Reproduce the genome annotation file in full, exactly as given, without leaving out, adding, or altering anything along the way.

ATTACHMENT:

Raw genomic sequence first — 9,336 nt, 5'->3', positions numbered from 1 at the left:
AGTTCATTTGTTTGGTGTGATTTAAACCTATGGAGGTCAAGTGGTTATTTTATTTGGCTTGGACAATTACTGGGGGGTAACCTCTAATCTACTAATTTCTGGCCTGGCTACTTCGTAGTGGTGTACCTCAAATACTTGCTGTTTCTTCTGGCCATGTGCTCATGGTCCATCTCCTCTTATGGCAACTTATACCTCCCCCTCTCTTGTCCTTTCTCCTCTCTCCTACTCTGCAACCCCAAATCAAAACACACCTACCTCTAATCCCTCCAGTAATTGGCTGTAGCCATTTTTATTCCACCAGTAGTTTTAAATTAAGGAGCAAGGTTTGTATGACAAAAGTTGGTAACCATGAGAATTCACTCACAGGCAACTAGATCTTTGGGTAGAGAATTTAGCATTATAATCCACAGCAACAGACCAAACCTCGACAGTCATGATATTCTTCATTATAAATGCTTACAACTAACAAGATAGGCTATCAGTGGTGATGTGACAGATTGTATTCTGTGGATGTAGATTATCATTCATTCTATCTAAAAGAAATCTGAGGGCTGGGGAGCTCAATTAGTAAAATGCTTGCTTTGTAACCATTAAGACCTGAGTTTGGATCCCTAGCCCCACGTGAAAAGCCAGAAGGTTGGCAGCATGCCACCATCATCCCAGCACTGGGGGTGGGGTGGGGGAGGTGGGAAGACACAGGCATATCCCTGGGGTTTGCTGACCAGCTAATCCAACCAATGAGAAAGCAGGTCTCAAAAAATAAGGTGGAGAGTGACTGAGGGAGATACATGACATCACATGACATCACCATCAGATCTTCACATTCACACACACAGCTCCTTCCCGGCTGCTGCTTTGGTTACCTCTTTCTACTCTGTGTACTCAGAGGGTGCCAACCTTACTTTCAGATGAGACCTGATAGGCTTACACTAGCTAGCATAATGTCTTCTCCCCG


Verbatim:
Raw genomic sequence first — 9,336 nt, 5'->3', positions numbered from 1 at the left:
AGTTCATTTGTTTGGTGTGATTTAAACCTATGGAGGTCAAGTGGTTATTTTATTTGGCTTGGACAATTACTGGGGGGTAACCTCTAATCTACTAATTTCTGGCCTGGCTACTTCGTAGTGGTGTACCTCAAATACTTGCTGTTTCTTCTGGCCATGTGCTCATGGTCCATCTCCTCTTATGGCAACTTATACCTCCCCCTCTCTTGTCCTTTCTCCTCTCTCCTACTCTGCAACCCCAAATCAAAACACACCTACCTCTAATCCCTCCAGTAATTGGCTGTAGCCATTTTTATTCCACCAGTAGTTTTAAATTAAGGAGCAAGGTTTGTATGACAAAAGTTGGTAACCATGAGAATTCACTCACAGGCAACTAGATCTTTGGGTAGAGAATTTAGCATTATAATCCACAGCAACAGACCAAACCTCGACAGTCATGATATTCTTCATTATAAATGCTTACAACTAACAAGATAGGCTATCAGTGGTGATGTGACAGATTGTATTCTGTGGATGTAGATTATCATTCATTCTATCTAAAAGAAATCTGAGGGCTGGGGAGCTCAATTAGTAAAATGCTTGCTTTGTAACCATTAAGACCTGAGTTTGGATCCCTAGCCCCACGTGAAAAGCCAGAAGGTTGGCAGCATGCCACCATCATCCCAGCACTGGGGGTGGGGTGGGGGAGGTGGGAAGACACAGGCATATCCCTGGGGTTTGCTGACCAGCTAATCCAACCAATGAGAAAGCAGGTCTCAAAAAATAAGGTGGAGAGTGACTGAGGGAGATACATGACATCACATGACATCACCATCAGATCTTCACATTCACACACACAGCTCCTTCCCGGCTGCTGCTTTGGTTACCTCTTTCTACTCTGTGTACTCAGAGGGTGCCAACCTTACTTTCAGATGAGACCTGATAGGCTTACACTAGCTAGCATAATGTCTTCTCCCCG